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Recalling his compassion and deep faith, hundreds filled the pews of Memorial Church on Wednesday evening to celebrate the life of Luke Z. Tang ’18, a Lowell House sophomore.
Music and prayers characterized the memorial service, which began with a rendition of “Over the Rainbow," delivered by a quartet including members of the Harvard-Radcliffe Asian American Christian Fellowship, of which Tang was a part. Shortly after, Dean of the College Rakesh Khurana offered a reading of “No Man Is An Island” by poet John Donne.
Tang died suddenly and unexpectedly on Saturday. The state medical examiner's office has not yet released a cause of death—on Wednesday, a spokesperson said it was pending—but police do not suspect foul play.
The Wednesday evening service, emotional and touching, highlighted Tang's relationship with his faith and his passion for learning and teaching others. Reflecting on his life, speakers read several prayers, Bible verses, and a passage from Tang’s favorite book, "The Brothers Karamazov."
Friends and family members shared the message that faith was a part of life that Tang held dear, reiterating his passion for religion and teaching others throughout the service.
“Because of Luke, I am Christian,” said Catherine Y. Li ’18, who lived in Lowell with Tang.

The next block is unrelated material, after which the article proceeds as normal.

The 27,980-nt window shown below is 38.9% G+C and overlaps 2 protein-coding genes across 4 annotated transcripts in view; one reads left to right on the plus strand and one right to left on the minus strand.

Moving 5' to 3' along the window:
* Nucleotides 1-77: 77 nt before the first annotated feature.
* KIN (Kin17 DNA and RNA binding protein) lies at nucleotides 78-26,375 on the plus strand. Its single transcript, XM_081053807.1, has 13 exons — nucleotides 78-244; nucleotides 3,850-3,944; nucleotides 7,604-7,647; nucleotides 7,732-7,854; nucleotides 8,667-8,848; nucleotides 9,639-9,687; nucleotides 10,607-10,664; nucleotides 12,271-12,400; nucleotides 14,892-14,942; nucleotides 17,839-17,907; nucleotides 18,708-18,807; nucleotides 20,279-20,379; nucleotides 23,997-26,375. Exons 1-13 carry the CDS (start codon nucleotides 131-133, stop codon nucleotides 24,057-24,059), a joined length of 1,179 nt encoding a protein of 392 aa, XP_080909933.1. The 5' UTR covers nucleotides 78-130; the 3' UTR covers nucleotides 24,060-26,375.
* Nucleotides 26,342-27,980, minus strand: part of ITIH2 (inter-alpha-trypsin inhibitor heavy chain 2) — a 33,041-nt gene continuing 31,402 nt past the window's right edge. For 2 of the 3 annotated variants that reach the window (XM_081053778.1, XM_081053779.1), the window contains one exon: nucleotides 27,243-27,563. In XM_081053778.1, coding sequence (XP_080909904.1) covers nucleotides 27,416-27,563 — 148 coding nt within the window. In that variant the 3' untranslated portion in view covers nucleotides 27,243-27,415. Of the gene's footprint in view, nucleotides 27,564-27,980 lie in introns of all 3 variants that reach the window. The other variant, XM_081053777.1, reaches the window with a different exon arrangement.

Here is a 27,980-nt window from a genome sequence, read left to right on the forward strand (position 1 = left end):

“He asked us the difficult questions about our faith, and showed us what he was passionate about without intimidating us or alienating us,” said Sarah Wang, Tang's childhood friend.
M. Hanl Park ’18, one of Tang's blockmates, described his friend's love for teaching, saying, “he had more vitality than anyone I’ve ever met.”
Friends and family also described Tang as deeply committed to empathy and compassion. Friend Jimmy Lin ’17 described Tang's practice of leaving a bookmark in both the Bible and the Quran, a small symbol of his tolerance and understanding.
“Luke taught me so much about love, about humility, about perseverance,” Wang added.
Two professors, Courtney B. Lamberth and Howard Georgi, called a Tang a “blessing” to teach. According to speakers at the service, Tang’s intellectual interests were broad and far-reaching, “from physics to philosophy.”
Tang’s older brother, Richard, shared childhood photos of Tang and their family during a slideshow presentation at the service. Caitlin M. Casey, Lowell House's dean and Tang’s sophomore adviser, also reflected on Tang’s impact on the House.
“In the short time that we knew him at Lowell, it became clear to us that Luke was a committed young man. Committed to his spiritual journey... and committed to his quest for knowledge,” Casey said.
Outside of Memorial Church, visitors shared their memories of Tang by writing notes on whiteboards.
—Staff writer Jalin P. Cunningham can be reached at email@example.com. Follow her on Twitter @JalinCunningham.
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